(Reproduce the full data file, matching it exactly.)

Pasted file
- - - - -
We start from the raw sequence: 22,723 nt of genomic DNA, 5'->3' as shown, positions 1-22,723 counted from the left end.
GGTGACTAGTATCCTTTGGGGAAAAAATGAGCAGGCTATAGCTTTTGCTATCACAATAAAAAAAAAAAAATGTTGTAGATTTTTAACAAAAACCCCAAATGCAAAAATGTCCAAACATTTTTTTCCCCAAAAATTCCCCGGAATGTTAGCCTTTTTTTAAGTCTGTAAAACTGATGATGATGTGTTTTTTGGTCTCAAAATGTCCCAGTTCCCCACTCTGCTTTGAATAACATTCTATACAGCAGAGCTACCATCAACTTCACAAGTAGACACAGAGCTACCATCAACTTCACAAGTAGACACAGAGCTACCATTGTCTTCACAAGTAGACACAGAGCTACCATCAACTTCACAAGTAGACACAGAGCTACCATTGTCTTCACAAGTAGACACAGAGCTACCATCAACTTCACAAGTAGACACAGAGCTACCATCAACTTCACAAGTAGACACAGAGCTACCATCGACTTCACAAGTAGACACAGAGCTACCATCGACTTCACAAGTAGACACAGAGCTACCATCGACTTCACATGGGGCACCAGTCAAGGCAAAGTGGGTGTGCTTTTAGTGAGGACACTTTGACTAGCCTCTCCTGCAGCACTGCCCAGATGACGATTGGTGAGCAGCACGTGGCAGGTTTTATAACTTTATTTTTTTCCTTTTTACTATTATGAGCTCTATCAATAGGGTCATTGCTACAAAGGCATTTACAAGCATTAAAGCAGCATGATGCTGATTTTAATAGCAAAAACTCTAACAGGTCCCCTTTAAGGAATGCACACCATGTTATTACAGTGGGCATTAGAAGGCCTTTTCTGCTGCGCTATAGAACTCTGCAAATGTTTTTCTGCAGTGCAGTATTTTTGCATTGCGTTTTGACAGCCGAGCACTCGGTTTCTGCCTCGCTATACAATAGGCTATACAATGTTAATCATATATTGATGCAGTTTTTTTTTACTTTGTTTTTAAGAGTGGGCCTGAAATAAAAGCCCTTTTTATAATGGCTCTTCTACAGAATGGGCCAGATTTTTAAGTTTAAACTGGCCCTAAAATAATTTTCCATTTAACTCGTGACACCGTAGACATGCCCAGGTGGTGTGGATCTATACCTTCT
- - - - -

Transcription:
We start from the raw sequence: 22,723 nt of genomic DNA, 5'->3' as shown, positions 1-22,723 counted from the left end.
GGTGACTAGTATCCTTTGGGGAAAAAATGAGCAGGCTATAGCTTTTGCTATCACAATAAAAAAAAAAAAATGTTGTAGATTTTTAACAAAAACCCCAAATGCAAAAATGTCCAAACATTTTTTTCCCCAAAAATTCCCCGGAATGTTAGCCTTTTTTTAAGTCTGTAAAACTGATGATGATGTGTTTTTTGGTCTCAAAATGTCCCAGTTCCCCACTCTGCTTTGAATAACATTCTATACAGCAGAGCTACCATCAACTTCACAAGTAGACACAGAGCTACCATCAACTTCACAAGTAGACACAGAGCTACCATTGTCTTCACAAGTAGACACAGAGCTACCATCAACTTCACAAGTAGACACAGAGCTACCATTGTCTTCACAAGTAGACACAGAGCTACCATCAACTTCACAAGTAGACACAGAGCTACCATCAACTTCACAAGTAGACACAGAGCTACCATCGACTTCACAAGTAGACACAGAGCTACCATCGACTTCACAAGTAGACACAGAGCTACCATCGACTTCACATGGGGCACCAGTCAAGGCAAAGTGGGTGTGCTTTTAGTGAGGACACTTTGACTAGCCTCTCCTGCAGCACTGCCCAGATGACGATTGGTGAGCAGCACGTGGCAGGTTTTATAACTTTATTTTTTTCCTTTTTACTATTATGAGCTCTATCAATAGGGTCATTGCTACAAAGGCATTTACAAGCATTAAAGCAGCATGATGCTGATTTTAATAGCAAAAACTCTAACAGGTCCCCTTTAAGGAATGCACACCATGTTATTACAGTGGGCATTAGAAGGCCTTTTCTGCTGCGCTATAGAACTCTGCAAATGTTTTTCTGCAGTGCAGTATTTTTGCATTGCGTTTTGACAGCCGAGCACTCGGTTTCTGCCTCGCTATACAATAGGCTATACAATGTTAATCATATATTGATGCAGTTTTTTTTTACTTTGTTTTTAAGAGTGGGCCTGAAATAAAAGCCCTTTTTATAATGGCTCTTCTACAGAATGGGCCAGATTTTTAAGTTTAAACTGGCCCTAAAATAATTTTCCATTTAACTCGTGACACCGTAGACATGCCCAGGTGGTGTGGATCTATACCTTCT